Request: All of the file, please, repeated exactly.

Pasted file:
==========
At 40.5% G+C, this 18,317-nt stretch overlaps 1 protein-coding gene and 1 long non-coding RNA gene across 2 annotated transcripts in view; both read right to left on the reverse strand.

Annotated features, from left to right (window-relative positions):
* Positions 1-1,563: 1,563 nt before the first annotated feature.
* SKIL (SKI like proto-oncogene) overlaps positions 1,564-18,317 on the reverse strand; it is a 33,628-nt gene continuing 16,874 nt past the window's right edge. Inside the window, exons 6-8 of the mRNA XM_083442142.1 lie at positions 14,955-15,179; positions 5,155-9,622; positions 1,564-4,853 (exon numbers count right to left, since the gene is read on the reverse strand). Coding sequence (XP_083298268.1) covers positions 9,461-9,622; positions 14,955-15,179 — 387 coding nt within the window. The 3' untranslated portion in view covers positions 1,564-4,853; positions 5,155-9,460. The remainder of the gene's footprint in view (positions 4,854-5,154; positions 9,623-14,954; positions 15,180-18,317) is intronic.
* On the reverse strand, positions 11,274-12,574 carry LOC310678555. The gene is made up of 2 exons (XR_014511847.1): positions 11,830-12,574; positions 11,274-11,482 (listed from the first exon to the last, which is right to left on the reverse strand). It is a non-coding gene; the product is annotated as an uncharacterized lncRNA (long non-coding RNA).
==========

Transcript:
At 40.5% G+C, this 18,317-nt stretch overlaps 1 protein-coding gene and 1 long non-coding RNA gene across 2 annotated transcripts in view; both read right to left on the reverse strand.

Annotated features, from left to right (window-relative positions):
* Positions 1-1,563: 1,563 nt before the first annotated feature.
* SKIL (SKI like proto-oncogene) overlaps positions 1,564-18,317 on the reverse strand; it is a 33,628-nt gene continuing 16,874 nt past the window's right edge. Inside the window, exons 6-8 of the mRNA XM_083442142.1 lie at positions 14,955-15,179; positions 5,155-9,622; positions 1,564-4,853 (exon numbers count right to left, since the gene is read on the reverse strand). Coding sequence (XP_083298268.1) covers positions 9,461-9,622; positions 14,955-15,179 — 387 coding nt within the window. The 3' untranslated portion in view covers positions 1,564-4,853; positions 5,155-9,460. The remainder of the gene's footprint in view (positions 4,854-5,154; positions 9,623-14,954; positions 15,180-18,317) is intronic.
* On the reverse strand, positions 11,274-12,574 carry LOC310678555. The gene is made up of 2 exons (XR_014511847.1): positions 11,830-12,574; positions 11,274-11,482 (listed from the first exon to the last, which is right to left on the reverse strand). It is a non-coding gene; the product is annotated as an uncharacterized lncRNA (long non-coding RNA).